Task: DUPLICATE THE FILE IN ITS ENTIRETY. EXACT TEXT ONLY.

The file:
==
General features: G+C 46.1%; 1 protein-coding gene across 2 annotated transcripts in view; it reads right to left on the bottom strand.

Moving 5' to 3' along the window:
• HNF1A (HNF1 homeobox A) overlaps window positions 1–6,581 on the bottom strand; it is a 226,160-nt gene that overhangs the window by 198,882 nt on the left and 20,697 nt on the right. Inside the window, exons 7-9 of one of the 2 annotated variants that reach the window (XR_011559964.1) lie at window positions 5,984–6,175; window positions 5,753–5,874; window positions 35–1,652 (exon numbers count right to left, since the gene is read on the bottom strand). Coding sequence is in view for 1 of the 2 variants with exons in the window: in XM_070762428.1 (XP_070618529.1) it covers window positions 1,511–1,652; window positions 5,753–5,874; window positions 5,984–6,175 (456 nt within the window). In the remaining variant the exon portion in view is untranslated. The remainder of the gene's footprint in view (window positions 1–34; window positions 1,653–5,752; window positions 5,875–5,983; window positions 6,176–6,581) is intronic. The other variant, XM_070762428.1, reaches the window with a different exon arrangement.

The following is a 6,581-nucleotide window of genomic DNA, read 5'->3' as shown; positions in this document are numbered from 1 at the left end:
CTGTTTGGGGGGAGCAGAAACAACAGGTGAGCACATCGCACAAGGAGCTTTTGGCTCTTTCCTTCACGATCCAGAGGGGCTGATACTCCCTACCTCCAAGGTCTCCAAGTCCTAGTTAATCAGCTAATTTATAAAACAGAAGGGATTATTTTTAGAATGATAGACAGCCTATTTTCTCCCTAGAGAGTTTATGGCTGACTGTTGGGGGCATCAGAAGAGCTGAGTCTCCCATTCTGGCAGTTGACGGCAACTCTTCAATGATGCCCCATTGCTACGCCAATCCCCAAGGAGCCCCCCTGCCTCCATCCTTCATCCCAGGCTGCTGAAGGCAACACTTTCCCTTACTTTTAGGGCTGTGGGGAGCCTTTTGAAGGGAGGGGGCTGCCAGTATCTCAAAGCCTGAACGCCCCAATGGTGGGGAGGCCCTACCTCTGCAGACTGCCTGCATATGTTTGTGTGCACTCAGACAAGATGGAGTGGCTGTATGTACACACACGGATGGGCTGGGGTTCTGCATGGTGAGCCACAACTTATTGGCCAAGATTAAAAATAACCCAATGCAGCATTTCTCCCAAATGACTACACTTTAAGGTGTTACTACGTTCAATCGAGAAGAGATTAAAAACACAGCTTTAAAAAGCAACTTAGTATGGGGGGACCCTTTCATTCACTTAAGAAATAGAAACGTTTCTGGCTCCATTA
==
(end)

General features: G+C 46.1%; 1 protein-coding gene across 2 annotated transcripts in view; it reads right to left on the bottom strand.

Moving 5' to 3' along the window:
• HNF1A (HNF1 homeobox A) overlaps window positions 1–6,581 on the bottom strand; it is a 226,160-nt gene that overhangs the window by 198,882 nt on the left and 20,697 nt on the right. Inside the window, exons 7-9 of one of the 2 annotated variants that reach the window (XR_011559964.1) lie at window positions 5,984–6,175; window positions 5,753–5,874; window positions 35–1,652 (exon numbers count right to left, since the gene is read on the bottom strand). Coding sequence is in view for 1 of the 2 variants with exons in the window: in XM_070762428.1 (XP_070618529.1) it covers window positions 1,511–1,652; window positions 5,753–5,874; window positions 5,984–6,175 (456 nt within the window). In the remaining variant the exon portion in view is untranslated. The remainder of the gene's footprint in view (window positions 1–34; window positions 1,653–5,752; window positions 5,875–5,983; window positions 6,176–6,581) is intronic. The other variant, XM_070762428.1, reaches the window with a different exon arrangement.

The following is a 6,581-nucleotide window of genomic DNA, read 5'->3' as shown; positions in this document are numbered from 1 at the left end:
CTGTTTGGGGGGAGCAGAAACAACAGGTGAGCACATCGCACAAGGAGCTTTTGGCTCTTTCCTTCACGATCCAGAGGGGCTGATACTCCCTACCTCCAAGGTCTCCAAGTCCTAGTTAATCAGCTAATTTATAAAACAGAAGGGATTATTTTTAGAATGATAGACAGCCTATTTTCTCCCTAGAGAGTTTATGGCTGACTGTTGGGGGCATCAGAAGAGCTGAGTCTCCCATTCTGGCAGTTGACGGCAACTCTTCAATGATGCCCCATTGCTACGCCAATCCCCAAGGAGCCCCCCTGCCTCCATCCTTCATCCCAGGCTGCTGAAGGCAACACTTTCCCTTACTTTTAGGGCTGTGGGGAGCCTTTTGAAGGGAGGGGGCTGCCAGTATCTCAAAGCCTGAACGCCCCAATGGTGGGGAGGCCCTACCTCTGCAGACTGCCTGCATATGTTTGTGTGCACTCAGACAAGATGGAGTGGCTGTATGTACACACACGGATGGGCTGGGGTTCTGCATGGTGAGCCACAACTTATTGGCCAAGATTAAAAATAACCCAATGCAGCATTTCTCCCAAATGACTACACTTTAAGGTGTTACTACGTTCAATCGAGAAGAGATTAAAAACACAGCTTTAAAAAGCAACTTAGTATGGGGGGACCCTTTCATTCACTTAAGAAATAGAAACGTTTCTGGCTCCATTA